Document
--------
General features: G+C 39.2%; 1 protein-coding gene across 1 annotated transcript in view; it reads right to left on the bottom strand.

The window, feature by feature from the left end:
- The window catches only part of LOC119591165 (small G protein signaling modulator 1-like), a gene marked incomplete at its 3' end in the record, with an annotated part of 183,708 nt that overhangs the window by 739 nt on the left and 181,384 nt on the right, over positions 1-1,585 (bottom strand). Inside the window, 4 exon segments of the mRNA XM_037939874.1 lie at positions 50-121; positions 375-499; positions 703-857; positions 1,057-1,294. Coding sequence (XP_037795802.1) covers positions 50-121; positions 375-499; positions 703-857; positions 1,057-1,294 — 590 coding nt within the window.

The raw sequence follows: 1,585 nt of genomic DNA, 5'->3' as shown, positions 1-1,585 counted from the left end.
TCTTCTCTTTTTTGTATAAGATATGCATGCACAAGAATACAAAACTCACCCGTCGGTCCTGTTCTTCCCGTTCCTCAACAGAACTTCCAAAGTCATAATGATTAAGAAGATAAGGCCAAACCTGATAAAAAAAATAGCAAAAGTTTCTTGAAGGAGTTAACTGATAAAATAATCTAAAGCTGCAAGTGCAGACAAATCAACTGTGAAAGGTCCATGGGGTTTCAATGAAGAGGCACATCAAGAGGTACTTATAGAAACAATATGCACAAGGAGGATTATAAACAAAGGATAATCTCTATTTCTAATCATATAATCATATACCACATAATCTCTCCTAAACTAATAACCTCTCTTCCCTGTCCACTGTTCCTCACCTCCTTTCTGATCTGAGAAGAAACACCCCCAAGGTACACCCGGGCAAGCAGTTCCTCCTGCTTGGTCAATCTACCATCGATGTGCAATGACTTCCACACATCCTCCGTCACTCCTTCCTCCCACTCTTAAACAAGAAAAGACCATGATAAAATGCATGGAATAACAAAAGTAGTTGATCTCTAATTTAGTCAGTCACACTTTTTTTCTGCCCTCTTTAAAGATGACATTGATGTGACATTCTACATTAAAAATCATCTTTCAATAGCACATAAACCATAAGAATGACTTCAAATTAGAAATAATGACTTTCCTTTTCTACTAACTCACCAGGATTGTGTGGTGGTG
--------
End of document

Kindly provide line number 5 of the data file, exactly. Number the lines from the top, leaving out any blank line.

TCTTCTCTTTTTTGTATAAGATATGCATGCACAAGAATACAAAACTCACCCGTCGGTCCTGTTCTTCCCGTTCCTCAACAGAACTTCCAAAGTCATAATGATTAAGAAGATAAGGCCAAACCTGATAAAAAAAATAGCAAAAGTTTCTTGAAGGAGTTAACTGATAAAATAATCTAAAGCTGCAAGTGCAGACAAATCAACTGTGAAAGGTCCATGGGGTTTCAATGAAGAGGCACATCAAGAGGTACTTATAGAAACAATATGCACAAGGAGGATTATAAACAAAGGATAATCTCTATTTCTAATCATATAATCATATACCACATAATCTCTCCTAAACTAATAACCTCTCTTCCCTGTCCACTGTTCCTCACCTCCTTTCTGATCTGAGAAGAAACACCCCCAAGGTACACCCGGGCAAGCAGTTCCTCCTGCTTGGTCAATCTACCATCGATGTGCAATGACTTCCACACATCCTCCGTCACTCCTTCCTCCCACTCTTAAACAAGAAAAGACCATGATAAAATGCATGGAATAACAAAAGTAGTTGATCTCTAATTTAGTCAGTCACACTTTTTTTCTGCCCTCTTTAAAGATGACATTGATGTGACATTCTACATTAAAAATCATCTTTCAATAGCACATAAACCATAAGAATGACTTCAAATTAGAAATAATGACTTTCCTTTTCTACTAACTCACCAGGATTGTGTGGTGGTG